3.1 Whilst it is welcome that Clause 3 of the Bill specifically excludes the Government bonuses added to both Lifetime ISAs and Help to Save accounts from being treated as taxable income (something we recommended in our response to the Help to Save consultation), it is not immediately obvious how such bonuses will be treated under the benefits system. We therefore recommend that Parliament ensure that consequential Regulations are made to disregard them from the calculation of income for tax credits and means-tested benefits.

3.2 For example, in the Tax Credits (Definition and Calculation of Income) Regulations 2002, [4] to disregard the Government bonuses as income for tax credits, it appears that an addition would need to be made to Regulation 10, Table 4. Indeed, there is precedent for such treatment in that number 14 of that table disregards from the calculation of tax credits income ‘Any income arising from or payment made in respect of a Saving Gateway account’. [The Saving Gateway was a government-incentivised scheme for people on low incomes trialled in the late ‘noughties’ and was planned to be rolled out after the Saving Gateway Act 2009 [5] was passed, but was subsequently scrapped.] Similar changes would be needed in the benefits legislation.

4 Universal credit – comparison of Help to Save with pension contributions

4.1 The debates that have already been held on the Bill indicate there is some concern about individuals’ ability to save into the new Help to Save scheme. Up to £50 a month may be unachievable for many who are reliant on state support and struggling to make ends meet.

4.2 One way of further aiding their ability to save would be to make Help to Save contributions deductible from income for the purposes of calculating UC entitlement. This would mirror the deduction for pension contributions already permitted, however it might also encourage people to opt out of auto enrolled pensions. On balance, it may be better to offer incentives by disregarding capital in Help to Save accounts for the purposes of means-tested benefits assessment (see Section 5).

4.3 In any event, guidance on both Help to Save and Lifetime ISAs must be very clear to illustrate the differences in benefits treatment as compared to pensions. As pension contributions are deductible from income in the UC assessment, up to 65% of the contribution may be returned in increased UC. Coupled with tax relief and employer contributions for auto-enrolled employees, this may make pension contributions an overall better long term financial prospect than Help to Save. Yet many may prefer the short term accessibility of Help to Save.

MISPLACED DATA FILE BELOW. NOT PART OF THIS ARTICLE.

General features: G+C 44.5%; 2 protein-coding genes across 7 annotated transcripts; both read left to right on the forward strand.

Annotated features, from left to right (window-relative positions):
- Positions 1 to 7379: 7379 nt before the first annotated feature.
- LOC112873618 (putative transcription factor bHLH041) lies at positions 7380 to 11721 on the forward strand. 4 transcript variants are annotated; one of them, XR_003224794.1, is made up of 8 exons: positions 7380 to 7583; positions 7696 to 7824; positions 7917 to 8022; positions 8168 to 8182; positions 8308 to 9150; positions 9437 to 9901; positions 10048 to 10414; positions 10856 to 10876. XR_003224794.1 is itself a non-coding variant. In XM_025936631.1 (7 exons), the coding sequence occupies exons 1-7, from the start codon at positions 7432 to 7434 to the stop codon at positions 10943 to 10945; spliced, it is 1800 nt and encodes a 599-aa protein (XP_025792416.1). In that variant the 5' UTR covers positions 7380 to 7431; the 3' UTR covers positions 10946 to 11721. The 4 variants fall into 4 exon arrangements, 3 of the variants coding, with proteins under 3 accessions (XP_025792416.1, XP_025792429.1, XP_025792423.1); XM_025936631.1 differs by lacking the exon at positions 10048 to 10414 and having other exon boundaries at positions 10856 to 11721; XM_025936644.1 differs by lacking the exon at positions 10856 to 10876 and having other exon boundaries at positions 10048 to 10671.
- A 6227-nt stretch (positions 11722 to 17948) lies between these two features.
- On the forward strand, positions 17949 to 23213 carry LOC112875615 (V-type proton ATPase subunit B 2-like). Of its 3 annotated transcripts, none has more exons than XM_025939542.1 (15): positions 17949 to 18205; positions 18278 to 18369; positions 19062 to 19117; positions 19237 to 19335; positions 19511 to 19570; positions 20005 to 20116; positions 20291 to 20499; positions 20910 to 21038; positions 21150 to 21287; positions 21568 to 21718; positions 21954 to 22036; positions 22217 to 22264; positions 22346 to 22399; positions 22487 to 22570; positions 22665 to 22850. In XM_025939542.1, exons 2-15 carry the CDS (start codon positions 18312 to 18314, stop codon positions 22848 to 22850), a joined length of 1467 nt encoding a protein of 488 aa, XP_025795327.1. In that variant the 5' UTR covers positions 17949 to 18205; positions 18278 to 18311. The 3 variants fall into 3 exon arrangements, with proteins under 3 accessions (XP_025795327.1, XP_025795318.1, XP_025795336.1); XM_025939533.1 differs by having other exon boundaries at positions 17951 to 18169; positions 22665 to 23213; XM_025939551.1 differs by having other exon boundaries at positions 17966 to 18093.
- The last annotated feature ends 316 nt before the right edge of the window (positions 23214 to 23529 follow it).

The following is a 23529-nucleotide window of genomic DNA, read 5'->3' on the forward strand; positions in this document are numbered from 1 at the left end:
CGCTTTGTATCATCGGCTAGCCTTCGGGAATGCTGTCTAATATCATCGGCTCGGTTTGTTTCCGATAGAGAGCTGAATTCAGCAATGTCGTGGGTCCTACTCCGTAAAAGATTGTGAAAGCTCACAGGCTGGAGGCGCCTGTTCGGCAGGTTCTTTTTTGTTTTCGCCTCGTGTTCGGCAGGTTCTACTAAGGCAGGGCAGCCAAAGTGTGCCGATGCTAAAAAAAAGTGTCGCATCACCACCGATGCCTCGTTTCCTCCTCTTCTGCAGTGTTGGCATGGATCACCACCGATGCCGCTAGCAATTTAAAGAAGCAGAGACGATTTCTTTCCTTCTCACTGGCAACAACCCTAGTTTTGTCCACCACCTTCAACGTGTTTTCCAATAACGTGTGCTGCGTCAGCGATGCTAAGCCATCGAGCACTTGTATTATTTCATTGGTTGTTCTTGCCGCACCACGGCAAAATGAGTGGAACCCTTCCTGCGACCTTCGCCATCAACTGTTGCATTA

4.4 Our response to the Help to Save consultation therefore recommended close monitoring of auto enrolment opt-out rates (and if an increase is seen, to investigate the reasons behind it) after Help to Save is introduced.

5 Treatment of capital

5.1 A further incentive to savings would be to ensure that any monies saved into Government-promoted schemes are disregarded from the capital assessment for means-tested benefits.

5.2 For those using Help to Save , this could truly encourage regular saving, without fear that it could later give rise to loss of other support. The assessment of ‘tariff income’, in UCfor example, begins when a claimant has capital of £6,000 or more (unless that capital is otherwise disregarded). Whilst even the maximum saved into Help to Save plus bonuses would not exceed this amount, a specific disregard would mean that the Government could promote the scheme as not being counted for restriction of means-tested benefits – a selling point that could encourage maximum take up.

5.3 We recommend that the Government also disregards savings in the Lifetime ISA from the assessment of capital for means-tested benefits purposes. Otherwise someone who is saving towards a first home deposit, or choosing to save into a Lifetime ISA rather than a pension, could find they have to draw on those monies if, for example, they lose their job. This would be a serious disadvantage to someone who has chosen to save into a Lifetime ISA over a pension, given that untouched pension savings are usually entirely disregarded when assessing entitlement to UC. This disregard could apply until Lifetime ISA savers have reached age 60, such that they are able to draw on those savings without penalty.